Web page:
The Tennessee Board of Medical Examiners (BME) on Tuesday voted to delete a policy aimed at cracking down on doctors who peddle misinformation about COVID-19 after a Republican lawmaker threatened to dissolve the board over the policy, according to the Tennessean.
Under the policy, doctors who spread misinformation to patients or online may have their licenses suspended or revoked.
However, the board’s decision means the policy will be scrubbed from its website, not rescinded.
Tennessee state Rep. John Ragan (R), who co-chairs his chamber’s Joint Government Operations Committee, has sent the BME at least three letters over the past two months demanding that the policy be deleted or else that board members appear in front of the committee to explain it, the Tennessean reported.
Jennifer Putnam, an attorney at the state’s Department of Health who works with the BME, warned the board in a letter obtained by the Tennessean that Ragan had expressed “displeasure” with the policy “in the strongest terms” while discussing it with the department.
Ragan “also made clear he has no qualms above moving forward with dissolving the BME and reconstituting it with new members,” Putnam added, noting that the lawmaker “has in fact done this with another state agency, so it is not a hollow threat.”
The Joint Government Operations Committee can recommend dissolving the board, Ragan told the Tennessean. A majority of lawmakers must then approve that recommendation.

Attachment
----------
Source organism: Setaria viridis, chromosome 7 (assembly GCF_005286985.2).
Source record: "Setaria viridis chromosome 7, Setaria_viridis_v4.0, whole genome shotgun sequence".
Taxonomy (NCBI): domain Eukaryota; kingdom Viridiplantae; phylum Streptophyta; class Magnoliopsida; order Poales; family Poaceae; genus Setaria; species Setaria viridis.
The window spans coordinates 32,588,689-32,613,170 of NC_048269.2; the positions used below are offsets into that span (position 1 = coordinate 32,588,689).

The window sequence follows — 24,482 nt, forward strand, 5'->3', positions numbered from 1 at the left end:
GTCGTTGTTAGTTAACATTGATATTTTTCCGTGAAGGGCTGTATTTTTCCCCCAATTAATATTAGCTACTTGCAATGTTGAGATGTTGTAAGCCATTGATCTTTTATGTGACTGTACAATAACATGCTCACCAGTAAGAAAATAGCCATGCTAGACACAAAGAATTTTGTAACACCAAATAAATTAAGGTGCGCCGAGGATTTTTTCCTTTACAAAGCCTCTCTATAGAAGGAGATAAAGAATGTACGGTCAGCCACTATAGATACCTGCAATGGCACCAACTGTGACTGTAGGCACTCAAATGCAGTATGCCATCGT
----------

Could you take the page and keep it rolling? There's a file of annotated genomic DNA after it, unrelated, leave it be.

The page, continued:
The Republican told the Tennessean on Tuesday that the deletion had the same impact as rolling the policy back, even though the president of the board, Melanie Blake, confirmed that the policy still remains despite not being on the site.
“Our mission remains unchanged,” she said during a board meeting on Tuesday.
This isn’t the first time Tennessee health officials have been forced to bow to political pressure from conservative lawmakers waging war on COVID-19 safety and prevention measures: The state’s health department shut down its vaccine outreach efforts for teens in July in the face of Republicans’ outrage over the programs (which also included a threat to dissolve the agency), and the department’s top vaccine official was fired in the meantime.
The department resumed most of its outreach programs later in July.